Under his direction and persistence, new funds made possible a number of new facilities. The Dick Savitt Tennis Center at Baker Field, completed in 2002, replaced an antiquated clay surface with cushioned hard courts under a modern dome. The stately 1929 Boathouse on the Harlem River, a new softball facility, the 6,000 square foot Aldo T. “Buff” Donelli Strength Room, the refurbished football and basketball locker rooms, a new Wien Stadium turf and a turfed practice football field are among the physical achievements that have taken place under Reeves’ watch.

“John was a fighter for necessary resources,” says Cole, who played varsity baseball as an undergrad. “The facilities were in horrible condition. He had to overcome a legacy, and he carried out his plan with deftness and aplomb.”

Reeves & Teuscher
Among Reeves' accomplishments at Columbia were the addition of four women's varsity sports - women's teams now comprise 15 of Columbia's 29 varsity programs. Two-time Olympic swimmer Cristina Teuscher '00 did not lose an individual race in her four years at Columbia, and Reeves led the creation of a women's sports endowment in her name.

However, attaining financial stability was less important to Reeves than elevating the credibility of Columbia athletics and expanding its offerings. In no way was this desire better manifested than in Reeves’ commitment to women’s sports. Of Columbia’s 29 varsity programs, 15 are women’s teams, and Reeves has been responsible for the creation of the last four: women’s lacrosse, field hockey, softball and golf. The women’s golf team began playing tournaments in 2003–04 and will attain full varsity status this fall.

This commitment to women’s athletics at a school that only went coed in 1983 has transcended the creation of programs. After the graduation of Olympic swimmer Cristina Teuscher ’00, Columbia created a women’s sports endowment in her name. In February, Columbia hosted a successful black-tie gala commemorating the 20th year of the Columbia-Barnard Consortium and its continuing commitment to women’s athletics.

One conspicuous blemish on Reeves’ legacy is Columbia’s failure during his tenure to win an Ivy League championship in either of the marquee sports, football and men’s basketball.

In the past 13 years, the Lions have won or tied for 22 Ivy League championships and two national championships (both in men’s fencing). It’s the smallest number of Ivy titles among the league’s eight schools, and the majority of those championships have come in traditionally strong yet less popular sports such as men’s and women’s fencing, men’s tennis and, recently, women’s cross country. During Reeves’ tenure, the football and men’s basketball teams — programs that produce the most widespread alumni interest and following among students — recorded just two winning seasons each. In 2002–03, Columbia failed to win a single Ivy League game in either sport, a league first.

“[Part of Reeves’] goal was to try to make sure that football and basketball received attention,” said Bill Campbell ’62, who played on the football team’s last championship squad in 1961, coached the Lions from 1974–79 and now is a successful businessman as well as a University trustee.

Reeves & Crew Shell
Reeves proudly stands behind a crew shell, named in his honor, outside the Baker Field boathouse, which was rebuilt and expanded during his tenure.

During the mid- to late-1990s, Reeves seemed to be succeeding. In 1996, the football team posted an 8–2 record, the team’s second winning season in three years. However, the Lions soon receded into the nether regions of the Ivy League under then-coach Ray Tellier, who had achieved noteworthy success as the head football coach during Reeves’ tenure at the University of Rochester. The football team never again reached .500, and the squandering of a three-touchdown lead to Lafayette on a dreary Saturday in October 2002 convinced some fans and alumni that Reeves had valued professional loyalty over success, charges that Reeves rejects.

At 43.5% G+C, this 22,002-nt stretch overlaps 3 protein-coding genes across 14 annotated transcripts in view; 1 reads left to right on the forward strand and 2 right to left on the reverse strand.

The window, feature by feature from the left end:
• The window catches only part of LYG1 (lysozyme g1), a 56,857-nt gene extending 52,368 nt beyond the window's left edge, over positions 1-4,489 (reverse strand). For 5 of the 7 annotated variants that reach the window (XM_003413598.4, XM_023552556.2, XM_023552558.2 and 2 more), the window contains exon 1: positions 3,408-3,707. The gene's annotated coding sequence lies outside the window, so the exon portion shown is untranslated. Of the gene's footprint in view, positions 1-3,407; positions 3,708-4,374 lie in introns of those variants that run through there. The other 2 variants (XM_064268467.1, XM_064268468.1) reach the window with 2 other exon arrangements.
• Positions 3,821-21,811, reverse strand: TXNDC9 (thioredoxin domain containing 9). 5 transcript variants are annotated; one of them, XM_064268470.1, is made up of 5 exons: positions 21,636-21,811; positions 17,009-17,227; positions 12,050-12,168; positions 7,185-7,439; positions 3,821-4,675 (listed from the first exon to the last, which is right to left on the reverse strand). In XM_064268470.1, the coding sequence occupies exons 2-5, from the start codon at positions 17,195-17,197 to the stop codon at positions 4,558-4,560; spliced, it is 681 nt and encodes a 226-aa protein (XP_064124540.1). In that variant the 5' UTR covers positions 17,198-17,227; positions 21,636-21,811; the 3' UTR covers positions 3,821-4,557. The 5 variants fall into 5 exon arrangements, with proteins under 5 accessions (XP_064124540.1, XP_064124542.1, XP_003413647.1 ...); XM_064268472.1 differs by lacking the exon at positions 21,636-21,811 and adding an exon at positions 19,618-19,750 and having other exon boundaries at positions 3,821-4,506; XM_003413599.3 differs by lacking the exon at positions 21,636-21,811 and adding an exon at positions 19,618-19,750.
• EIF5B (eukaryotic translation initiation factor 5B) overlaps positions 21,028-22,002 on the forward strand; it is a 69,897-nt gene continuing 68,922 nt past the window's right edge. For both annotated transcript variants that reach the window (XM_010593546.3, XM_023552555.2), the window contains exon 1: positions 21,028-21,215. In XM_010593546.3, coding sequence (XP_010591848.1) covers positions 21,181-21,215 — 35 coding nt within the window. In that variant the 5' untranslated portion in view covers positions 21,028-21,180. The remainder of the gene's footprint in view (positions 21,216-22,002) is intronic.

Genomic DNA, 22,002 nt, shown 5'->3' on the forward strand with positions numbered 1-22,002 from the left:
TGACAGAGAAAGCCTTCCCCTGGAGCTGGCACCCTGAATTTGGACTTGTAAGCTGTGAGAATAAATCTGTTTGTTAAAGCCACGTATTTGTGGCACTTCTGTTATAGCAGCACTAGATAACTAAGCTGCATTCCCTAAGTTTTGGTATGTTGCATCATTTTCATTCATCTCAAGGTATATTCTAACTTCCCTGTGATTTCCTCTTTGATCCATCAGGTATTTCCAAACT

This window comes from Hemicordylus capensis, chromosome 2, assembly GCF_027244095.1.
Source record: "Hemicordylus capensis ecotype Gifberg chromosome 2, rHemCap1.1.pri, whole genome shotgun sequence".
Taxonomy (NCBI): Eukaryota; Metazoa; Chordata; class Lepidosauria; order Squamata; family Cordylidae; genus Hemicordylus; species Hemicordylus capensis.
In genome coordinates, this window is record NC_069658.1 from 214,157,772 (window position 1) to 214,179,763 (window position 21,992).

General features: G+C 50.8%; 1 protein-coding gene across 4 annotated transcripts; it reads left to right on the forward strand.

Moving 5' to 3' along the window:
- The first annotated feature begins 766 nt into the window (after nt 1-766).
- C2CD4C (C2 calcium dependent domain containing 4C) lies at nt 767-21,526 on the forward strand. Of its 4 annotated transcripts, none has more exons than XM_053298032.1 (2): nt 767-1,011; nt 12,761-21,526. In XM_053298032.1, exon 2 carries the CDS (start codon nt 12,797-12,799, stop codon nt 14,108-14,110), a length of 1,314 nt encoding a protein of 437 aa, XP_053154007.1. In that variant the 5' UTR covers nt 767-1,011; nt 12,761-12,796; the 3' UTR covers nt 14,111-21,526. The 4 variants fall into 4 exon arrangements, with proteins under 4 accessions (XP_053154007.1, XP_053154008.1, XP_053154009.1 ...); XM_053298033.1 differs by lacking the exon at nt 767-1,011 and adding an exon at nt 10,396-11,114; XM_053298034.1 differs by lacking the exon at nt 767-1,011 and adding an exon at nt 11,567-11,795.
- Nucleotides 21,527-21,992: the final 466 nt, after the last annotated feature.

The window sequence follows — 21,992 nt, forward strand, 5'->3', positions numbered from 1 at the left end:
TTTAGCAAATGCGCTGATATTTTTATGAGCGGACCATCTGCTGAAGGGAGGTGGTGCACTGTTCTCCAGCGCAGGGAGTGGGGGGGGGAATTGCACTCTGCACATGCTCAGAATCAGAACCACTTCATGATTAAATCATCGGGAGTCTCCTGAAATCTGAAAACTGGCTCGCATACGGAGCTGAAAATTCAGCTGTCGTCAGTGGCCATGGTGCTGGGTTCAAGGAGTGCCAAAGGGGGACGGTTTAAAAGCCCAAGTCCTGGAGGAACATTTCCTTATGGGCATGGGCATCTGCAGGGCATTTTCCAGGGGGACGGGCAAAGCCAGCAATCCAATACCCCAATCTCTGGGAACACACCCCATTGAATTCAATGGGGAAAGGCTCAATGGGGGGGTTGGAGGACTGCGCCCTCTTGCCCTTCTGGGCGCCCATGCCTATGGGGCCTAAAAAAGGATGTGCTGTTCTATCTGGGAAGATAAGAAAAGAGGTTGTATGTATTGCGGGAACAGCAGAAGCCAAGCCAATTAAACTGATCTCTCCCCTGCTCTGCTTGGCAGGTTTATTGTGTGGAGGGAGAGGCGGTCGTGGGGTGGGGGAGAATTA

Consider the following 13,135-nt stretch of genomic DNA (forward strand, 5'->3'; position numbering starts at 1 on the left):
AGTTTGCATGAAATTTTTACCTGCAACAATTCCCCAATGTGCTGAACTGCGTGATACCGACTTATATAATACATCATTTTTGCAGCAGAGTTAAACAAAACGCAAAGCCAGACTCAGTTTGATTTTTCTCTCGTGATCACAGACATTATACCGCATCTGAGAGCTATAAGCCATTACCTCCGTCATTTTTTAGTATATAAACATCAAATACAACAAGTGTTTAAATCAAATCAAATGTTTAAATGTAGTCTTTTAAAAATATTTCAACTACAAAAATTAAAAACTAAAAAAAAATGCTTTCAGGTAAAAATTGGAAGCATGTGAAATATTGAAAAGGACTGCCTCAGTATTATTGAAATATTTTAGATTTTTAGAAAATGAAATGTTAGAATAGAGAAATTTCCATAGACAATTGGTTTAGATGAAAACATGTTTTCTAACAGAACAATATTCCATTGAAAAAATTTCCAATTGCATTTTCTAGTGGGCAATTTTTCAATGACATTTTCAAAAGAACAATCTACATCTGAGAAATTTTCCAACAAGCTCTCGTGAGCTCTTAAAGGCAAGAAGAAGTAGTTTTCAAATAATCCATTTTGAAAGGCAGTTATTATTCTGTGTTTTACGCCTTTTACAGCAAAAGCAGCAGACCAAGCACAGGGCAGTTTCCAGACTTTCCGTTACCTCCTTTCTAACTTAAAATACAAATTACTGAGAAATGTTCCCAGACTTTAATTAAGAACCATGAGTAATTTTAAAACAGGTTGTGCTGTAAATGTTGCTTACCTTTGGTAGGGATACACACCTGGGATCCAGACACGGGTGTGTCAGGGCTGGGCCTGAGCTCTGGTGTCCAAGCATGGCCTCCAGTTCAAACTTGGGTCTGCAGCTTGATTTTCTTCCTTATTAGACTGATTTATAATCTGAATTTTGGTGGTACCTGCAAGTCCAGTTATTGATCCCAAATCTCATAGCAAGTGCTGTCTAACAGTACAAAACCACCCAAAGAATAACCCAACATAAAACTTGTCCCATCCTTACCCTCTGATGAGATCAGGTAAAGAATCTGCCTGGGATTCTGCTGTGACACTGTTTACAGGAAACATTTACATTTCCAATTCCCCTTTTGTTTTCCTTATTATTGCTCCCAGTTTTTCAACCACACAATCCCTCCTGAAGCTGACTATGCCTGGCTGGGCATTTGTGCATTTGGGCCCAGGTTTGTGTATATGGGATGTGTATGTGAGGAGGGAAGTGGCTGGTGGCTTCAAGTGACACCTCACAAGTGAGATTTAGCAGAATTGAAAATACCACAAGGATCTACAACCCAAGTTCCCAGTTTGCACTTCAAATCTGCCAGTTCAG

“In a sense, it’s a shame because Ray was the same coach he had been for years,” Reeves says of Tellier, who resigned after a 1–9 season in 2002 but continues to work in the athletics department. “Unfortunately, he lost six games in the last 10 minutes in his last year.”

Criticism of Reeves’ loyalty to his coaching staff came to a head, however, in the wake of men’s basketball’s disappointing 2001–02 campaign. One winter removed from the upsets of Princeton and Penn, a talented and senior-laden team finished the season with a disappointing 4–10 Ivy League record. The letdown prompted letters from alumni — some printed in CCT — criticizing Reeves for not replacing then-head coach Armond Hill. Reeves defended Hill, his record and his performance. Although Reeves maintains that part of the 2001–02 team’s collapse was due to the nagging injuries of sixth man Mike O’Brien ’02, he admits that his adamant response was a mistake, and that it cost him some credibility. However, Reeves does not regret standing up for his coach.

John Reeves

“Until you make a decision that you are going to make a change, you defend the people around you,” says Reeves. “You know what they’re going through, you know what their challenges are, and they don’t need a leader who doesn’t support them. I wrote a letter about where our coach was coming from and where he was going. I would do it again because I believed in the coach. The alumni just understand wins and losses.”

Gerald Sherwin ’55, former president of the Alumni Association and chairman of the men’s basketball alumni advisory committee, understands as well as any alumnus the constraints under which Reeves worked and recognizes that success is not measured solely in wins and losses. However, he also unapologetically observes, “As long as you keep score, you might as well win.”